Your Guide To Golf Fitness
Each year the average golfer takes their clubs out of storage from a long hiatus and heads to the course to “dust off the cobwebs.” Some of us succeed, and for the rest of us, we never get rid of the rust. We often blame our equipment for our on-course woes, but never take into consideration WHO is swinging the club. Instead of spending unnecessary money on the newest hardware, why not dedicate time to our bodies? Having a golf fitness program is a great way to work on specific areas that are affecting your golf game. Golf fitness training should include mobility work and exercises that focus on areas that need improvement and that are going to translate to your swing. Your program should include these four components: balance, stability, rotational strength, and power exercises. Before you head out to buy more equipment, add these exercises below to fix some of those kinks in your swing.
Balance starts from the ground up, much like a golf swing. If a golfer has poor balance, it is going to be hard for them to have control of their swing. Proper balance is important because a golf swing is very asymmetrical, meaning we put more stress on one side over the other depending on if we swing right or left handed. Add a Single Leg Stance Variation to your program to improve balance.
Single Leg Stance on Airex
Stability and balance go hand in hand, if one is off it will affect the other. Think of stability as how well we can maintain control during the movement of our swing. If a golfer lacks stability, whether it is through the hips or core, their swing is going to be compromised. Add a Single Leg RDL to your program to focus on improving stability and working on areas such as hamstrings, glutes, and core that are pivotal for a smooth golf swing.
Single Leg RDL
Rotational Strength Training:
It is no secret; a golf swing requires a TON of rotation. If a golfer lacks rotational mobility or strength, they may compensate and get this movement elsewhere. This compensatory movement usually stems from the lower back, increasing chance of injury. It is important for golfers to be strong through their core as they rotate throughout their swing. Add Stability Ball Cable Rotations to your program to focus on rotational strength and core stability. Substitute with a heavier resistance band if you do not have access to a cable machine.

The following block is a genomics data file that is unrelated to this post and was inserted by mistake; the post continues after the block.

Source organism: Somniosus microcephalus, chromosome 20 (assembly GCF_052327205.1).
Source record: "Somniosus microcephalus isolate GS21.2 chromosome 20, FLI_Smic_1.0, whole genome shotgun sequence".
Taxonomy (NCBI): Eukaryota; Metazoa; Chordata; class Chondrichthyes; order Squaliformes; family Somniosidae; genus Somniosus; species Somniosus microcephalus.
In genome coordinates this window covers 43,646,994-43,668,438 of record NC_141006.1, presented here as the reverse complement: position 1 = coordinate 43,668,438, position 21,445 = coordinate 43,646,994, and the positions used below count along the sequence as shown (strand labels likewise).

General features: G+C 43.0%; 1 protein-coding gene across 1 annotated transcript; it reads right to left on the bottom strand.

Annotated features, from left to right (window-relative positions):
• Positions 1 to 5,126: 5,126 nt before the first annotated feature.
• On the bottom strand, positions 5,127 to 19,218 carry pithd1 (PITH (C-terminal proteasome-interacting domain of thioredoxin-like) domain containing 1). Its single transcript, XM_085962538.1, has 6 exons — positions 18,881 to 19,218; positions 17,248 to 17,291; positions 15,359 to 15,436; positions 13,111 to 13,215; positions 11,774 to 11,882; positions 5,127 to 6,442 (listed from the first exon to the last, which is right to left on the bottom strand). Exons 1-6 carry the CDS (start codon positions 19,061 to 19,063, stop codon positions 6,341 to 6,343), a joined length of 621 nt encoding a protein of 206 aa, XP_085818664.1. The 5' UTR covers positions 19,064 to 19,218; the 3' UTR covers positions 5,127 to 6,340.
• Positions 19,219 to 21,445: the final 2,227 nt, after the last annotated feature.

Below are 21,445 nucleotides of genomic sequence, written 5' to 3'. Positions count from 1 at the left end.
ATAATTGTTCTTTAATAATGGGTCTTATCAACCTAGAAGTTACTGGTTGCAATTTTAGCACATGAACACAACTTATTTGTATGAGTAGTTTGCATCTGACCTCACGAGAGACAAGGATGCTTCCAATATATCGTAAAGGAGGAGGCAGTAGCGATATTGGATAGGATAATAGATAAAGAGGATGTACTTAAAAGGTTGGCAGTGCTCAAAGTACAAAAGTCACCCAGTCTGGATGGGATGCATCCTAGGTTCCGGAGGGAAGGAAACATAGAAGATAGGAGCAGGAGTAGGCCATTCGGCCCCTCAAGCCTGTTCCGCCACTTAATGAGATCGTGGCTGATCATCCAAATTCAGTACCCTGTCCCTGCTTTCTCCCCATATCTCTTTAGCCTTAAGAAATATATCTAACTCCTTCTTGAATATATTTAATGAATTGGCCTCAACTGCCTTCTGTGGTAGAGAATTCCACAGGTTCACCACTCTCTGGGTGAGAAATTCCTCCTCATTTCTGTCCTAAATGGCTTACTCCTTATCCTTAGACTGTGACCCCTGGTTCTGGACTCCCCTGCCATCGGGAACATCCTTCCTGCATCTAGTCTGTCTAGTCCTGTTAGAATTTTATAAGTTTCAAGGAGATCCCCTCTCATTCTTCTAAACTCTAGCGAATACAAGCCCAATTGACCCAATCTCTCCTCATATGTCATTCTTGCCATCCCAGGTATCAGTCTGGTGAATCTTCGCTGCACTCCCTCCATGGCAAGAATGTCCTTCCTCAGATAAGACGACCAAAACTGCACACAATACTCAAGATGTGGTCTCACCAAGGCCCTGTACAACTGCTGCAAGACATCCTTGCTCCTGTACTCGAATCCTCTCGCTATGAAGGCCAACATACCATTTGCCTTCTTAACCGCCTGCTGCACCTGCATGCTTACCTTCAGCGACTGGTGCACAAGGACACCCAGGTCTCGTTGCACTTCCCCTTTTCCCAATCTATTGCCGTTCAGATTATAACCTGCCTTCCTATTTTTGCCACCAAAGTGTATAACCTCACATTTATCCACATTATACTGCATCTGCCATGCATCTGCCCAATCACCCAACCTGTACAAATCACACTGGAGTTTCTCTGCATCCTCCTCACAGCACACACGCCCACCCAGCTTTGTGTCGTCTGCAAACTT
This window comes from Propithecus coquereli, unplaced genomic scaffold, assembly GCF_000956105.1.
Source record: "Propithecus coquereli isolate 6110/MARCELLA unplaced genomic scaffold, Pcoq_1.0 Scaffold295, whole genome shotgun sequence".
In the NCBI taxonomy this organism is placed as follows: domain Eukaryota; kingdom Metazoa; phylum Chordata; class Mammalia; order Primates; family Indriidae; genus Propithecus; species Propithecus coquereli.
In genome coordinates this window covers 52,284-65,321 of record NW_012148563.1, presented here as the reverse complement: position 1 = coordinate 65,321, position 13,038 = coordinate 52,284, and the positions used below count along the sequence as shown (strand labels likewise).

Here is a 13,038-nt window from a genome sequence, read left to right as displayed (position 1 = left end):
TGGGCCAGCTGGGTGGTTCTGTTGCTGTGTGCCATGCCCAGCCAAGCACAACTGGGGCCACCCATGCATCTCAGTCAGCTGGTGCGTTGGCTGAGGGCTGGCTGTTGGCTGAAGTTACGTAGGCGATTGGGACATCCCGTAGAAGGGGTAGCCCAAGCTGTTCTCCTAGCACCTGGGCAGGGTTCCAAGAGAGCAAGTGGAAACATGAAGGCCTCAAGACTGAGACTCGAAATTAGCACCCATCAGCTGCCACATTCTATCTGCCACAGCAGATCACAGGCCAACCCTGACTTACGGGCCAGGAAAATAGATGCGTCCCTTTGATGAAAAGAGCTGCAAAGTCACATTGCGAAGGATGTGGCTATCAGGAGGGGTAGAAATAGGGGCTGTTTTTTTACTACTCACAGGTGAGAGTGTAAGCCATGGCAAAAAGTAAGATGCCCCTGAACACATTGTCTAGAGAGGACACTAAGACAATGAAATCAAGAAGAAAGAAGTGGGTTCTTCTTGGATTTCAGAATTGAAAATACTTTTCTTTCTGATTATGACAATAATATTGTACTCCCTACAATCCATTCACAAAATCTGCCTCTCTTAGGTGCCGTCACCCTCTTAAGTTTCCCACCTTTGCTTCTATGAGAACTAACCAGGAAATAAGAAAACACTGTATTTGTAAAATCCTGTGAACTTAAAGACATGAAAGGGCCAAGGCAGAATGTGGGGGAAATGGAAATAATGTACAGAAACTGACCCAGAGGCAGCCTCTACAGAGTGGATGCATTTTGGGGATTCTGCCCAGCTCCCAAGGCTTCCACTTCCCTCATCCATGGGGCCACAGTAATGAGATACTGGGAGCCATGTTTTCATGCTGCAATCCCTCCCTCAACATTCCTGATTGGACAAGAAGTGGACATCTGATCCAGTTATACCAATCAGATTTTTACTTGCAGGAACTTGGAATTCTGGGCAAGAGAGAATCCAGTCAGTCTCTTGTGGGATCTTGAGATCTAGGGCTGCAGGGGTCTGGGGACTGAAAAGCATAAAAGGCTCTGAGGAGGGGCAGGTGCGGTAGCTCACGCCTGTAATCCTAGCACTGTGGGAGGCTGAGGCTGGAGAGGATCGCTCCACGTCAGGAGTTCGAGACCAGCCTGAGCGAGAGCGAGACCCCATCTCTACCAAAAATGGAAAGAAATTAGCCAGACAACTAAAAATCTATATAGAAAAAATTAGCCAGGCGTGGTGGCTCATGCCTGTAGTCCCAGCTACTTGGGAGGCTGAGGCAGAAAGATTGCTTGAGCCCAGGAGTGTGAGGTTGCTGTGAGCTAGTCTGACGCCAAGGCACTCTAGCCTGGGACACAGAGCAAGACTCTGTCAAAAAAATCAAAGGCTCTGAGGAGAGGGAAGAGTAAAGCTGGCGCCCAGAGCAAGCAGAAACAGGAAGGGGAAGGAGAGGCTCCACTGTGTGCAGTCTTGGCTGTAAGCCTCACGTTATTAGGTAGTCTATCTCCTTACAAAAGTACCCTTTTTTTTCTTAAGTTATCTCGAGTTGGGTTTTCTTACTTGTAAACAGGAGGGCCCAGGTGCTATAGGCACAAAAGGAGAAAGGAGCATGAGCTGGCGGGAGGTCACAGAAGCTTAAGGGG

Stability Ball Cable Rotations
Power is something every golfer desires. We all want to add more yards off the tee and to our irons. Adding power exercises to a workout regime is a great way to gain that extra yardage. Add a Medicine Ball Side Toss to your program to increase your power, specifically while rotating, a two for one for golfers. Since we are focusing on “power,” make sure you are putting maximal effort into this exercise. You are only going to get as much out of it as you put into it!
Medicine Ball Side Toss
Next time you want to improve your golf game, think what you can do from a physical standpoint rather than an equipment change. Focus on the four main components of a golf fitness program, meaning balance, stability, rotational strength, and power exercises. If you are interested in golf performance training, meet with one of our TPI Certified Trainers who will develop and program specifically for you. Fix those kinks in your game and get back to playing the way you want!
Pat Sturdahl worked in an outpatient physical therapy setting for over seven years before joining Olympia Fitness. He enjoys working with clients to help improve their mobility, stability and strength. Pat has experience working with local high school teams where he previously ran “Speed Schools.” This training focused on sport specific movements and plyometric drills.